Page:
A growing number of regions are mounting sales tax initiatives to provide revenue streams that can be used to secure TIFIA loans or bond sales, while others are increasing property tax rates or even using tax increment financing (TIF):  Charlotte, North Carolina, for example, is investigating using TIF to build five new transit lines — by developing mixed-use neighborhoods along them in order to boost property values and raise the tax increment. Similarly, the notoriously auto-oriented and traffic-congested Tysons Corner commercial center in Fairfax County, Virginia, has increased property taxes by 25% in order to provide a revenue stream that will help finance construction of the Silver Line.

APTA Policy and Research Director Darnell Grisby points out that these creative approaches to financing transit are being explored in part because of an increasing body of evidence showing that property in walkable neighborhoods near transit has increased or held its value across the country despite the recession. He cited APTA’s new study, “The New Real Estate Mantra: Location Near Public Transportation,” which showed impressive gains in property values near transit from 2006 to 2011 in six case study regions — ranging from a 37% increase in Phoenix, which has a small system, to 129% in Boston, which has an extensive system.


State constitutions have different rules governing who can put initiatives on the ballot and what kind: In Massachusetts, for example, there can be no ballot measures regarding money — only policy. For this reason transit advocates can’t put a sales tax measure on the ballot and are pushing for a state gas tax increase instead. In Seattle, in contrast, there have been two successful sales tax campaigns for transit, but because there is no state income tax in Washington sales taxes are already quite high, so advocates there are also discussing a state gas tax increase.

Other states considering raising state gas taxes include New Hampshire, New York, Texas, Michigan and Minnesota.


Speakers at the conference emphasized the importance of making the business case for transit — whether for a sales tax initiative or a gas tax increase —because it is so compelling. “The cost of congestion is like a tax but worse because at least a tax provides revenues while congestion is pure waste," joked conference presenter Richard Voith of Philadelphia.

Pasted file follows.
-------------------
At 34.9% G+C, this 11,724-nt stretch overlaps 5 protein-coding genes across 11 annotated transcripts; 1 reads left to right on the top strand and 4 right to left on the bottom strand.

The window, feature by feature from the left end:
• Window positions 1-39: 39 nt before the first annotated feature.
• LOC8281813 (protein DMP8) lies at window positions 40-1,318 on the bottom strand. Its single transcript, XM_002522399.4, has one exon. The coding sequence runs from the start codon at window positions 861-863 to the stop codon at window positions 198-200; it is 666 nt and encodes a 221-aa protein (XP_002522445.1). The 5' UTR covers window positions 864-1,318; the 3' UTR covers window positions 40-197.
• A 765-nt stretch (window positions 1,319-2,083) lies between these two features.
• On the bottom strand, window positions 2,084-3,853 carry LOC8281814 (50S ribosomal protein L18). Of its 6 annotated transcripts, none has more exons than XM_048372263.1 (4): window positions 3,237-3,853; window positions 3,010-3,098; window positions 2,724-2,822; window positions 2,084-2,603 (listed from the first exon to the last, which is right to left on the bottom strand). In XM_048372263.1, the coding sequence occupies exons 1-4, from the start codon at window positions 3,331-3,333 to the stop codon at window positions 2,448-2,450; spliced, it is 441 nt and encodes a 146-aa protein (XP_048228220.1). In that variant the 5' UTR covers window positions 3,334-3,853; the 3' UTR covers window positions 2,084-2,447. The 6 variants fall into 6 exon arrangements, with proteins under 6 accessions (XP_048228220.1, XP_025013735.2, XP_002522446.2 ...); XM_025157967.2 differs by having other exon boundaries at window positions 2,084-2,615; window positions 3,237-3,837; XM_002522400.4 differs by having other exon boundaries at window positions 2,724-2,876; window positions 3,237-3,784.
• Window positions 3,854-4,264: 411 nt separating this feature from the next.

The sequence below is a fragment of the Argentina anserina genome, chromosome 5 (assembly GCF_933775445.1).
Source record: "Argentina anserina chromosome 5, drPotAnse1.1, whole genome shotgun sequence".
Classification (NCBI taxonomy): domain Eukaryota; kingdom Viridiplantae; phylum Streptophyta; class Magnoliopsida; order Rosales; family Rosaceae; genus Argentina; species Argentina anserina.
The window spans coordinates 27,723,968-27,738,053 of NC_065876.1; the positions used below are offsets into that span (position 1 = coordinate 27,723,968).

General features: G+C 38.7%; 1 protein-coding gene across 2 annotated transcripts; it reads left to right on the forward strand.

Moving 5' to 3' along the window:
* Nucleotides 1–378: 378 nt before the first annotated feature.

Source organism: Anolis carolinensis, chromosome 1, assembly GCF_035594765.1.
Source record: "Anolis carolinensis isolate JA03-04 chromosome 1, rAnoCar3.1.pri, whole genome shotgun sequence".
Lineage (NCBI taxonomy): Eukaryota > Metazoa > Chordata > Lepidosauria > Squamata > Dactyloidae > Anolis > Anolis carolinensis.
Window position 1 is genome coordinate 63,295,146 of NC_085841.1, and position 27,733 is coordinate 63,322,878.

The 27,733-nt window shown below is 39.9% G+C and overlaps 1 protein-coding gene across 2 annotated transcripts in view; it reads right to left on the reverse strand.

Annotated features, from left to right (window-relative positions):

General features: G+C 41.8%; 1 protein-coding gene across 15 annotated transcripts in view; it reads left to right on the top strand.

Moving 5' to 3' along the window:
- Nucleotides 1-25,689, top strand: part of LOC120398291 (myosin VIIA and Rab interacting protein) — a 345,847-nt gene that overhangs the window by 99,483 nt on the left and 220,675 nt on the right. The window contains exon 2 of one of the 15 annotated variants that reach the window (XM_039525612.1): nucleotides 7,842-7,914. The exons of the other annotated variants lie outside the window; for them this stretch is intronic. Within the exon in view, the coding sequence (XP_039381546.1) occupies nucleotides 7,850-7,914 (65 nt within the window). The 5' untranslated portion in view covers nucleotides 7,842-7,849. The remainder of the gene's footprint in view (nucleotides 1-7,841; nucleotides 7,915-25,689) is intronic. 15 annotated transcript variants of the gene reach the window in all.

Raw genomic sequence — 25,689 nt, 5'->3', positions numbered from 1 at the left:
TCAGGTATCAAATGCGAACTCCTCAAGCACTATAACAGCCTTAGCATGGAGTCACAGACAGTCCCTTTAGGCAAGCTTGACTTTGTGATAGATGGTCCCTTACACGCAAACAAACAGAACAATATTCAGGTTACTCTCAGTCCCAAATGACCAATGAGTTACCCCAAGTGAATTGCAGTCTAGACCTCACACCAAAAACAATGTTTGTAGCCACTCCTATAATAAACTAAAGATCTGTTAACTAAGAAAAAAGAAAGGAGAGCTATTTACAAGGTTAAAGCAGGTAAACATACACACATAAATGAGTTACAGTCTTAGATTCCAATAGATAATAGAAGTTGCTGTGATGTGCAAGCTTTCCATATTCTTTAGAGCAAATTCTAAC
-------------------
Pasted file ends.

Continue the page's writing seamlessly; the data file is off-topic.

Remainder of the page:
Greg Leroy of Good Jobs First noted that an increasing number of employers are become transit advocates because they recognize that one prerequisite for a prosperous business climate is a robust transportation system, and because it’s important to provide employees with affordable transportation options. He referred conference attendees to the new Good Jobs First report “Bosses for Buses.”

Voith added that only transit — not highways — allows for the density of jobs, employees and residents that create so-called “agglomeration economies,” which are the most diverse and rich.

Congress will begin consideration of the next big transportation reauthorization bill this summer, but concerns about the budget, the federal deficit, and the pending insolvency of the Highway Trust Fund will stand in the way of a robust transportation funding program. The Trust Fund, which is funded by the national gas tax and is the major source of federal transportation funding, has been depleted due to the greater fuel efficiency of cars, the fact that Americans are driving less, and because the gas tax was set at 18.4 cents per gallon in 1993 and does not rise with gas prices, and because it was not indexed to inflation. Whereas the gas tax represented 17 percent of the price of a gallon of gas in 1993, today it represents just 5 percent. The Trust Fund is projected to be running on empty in 2014 and has required transfusions of about $10 billion a year from the General Fund. This is not sustainable but neither does this Congress appear willing to increase the gas tax.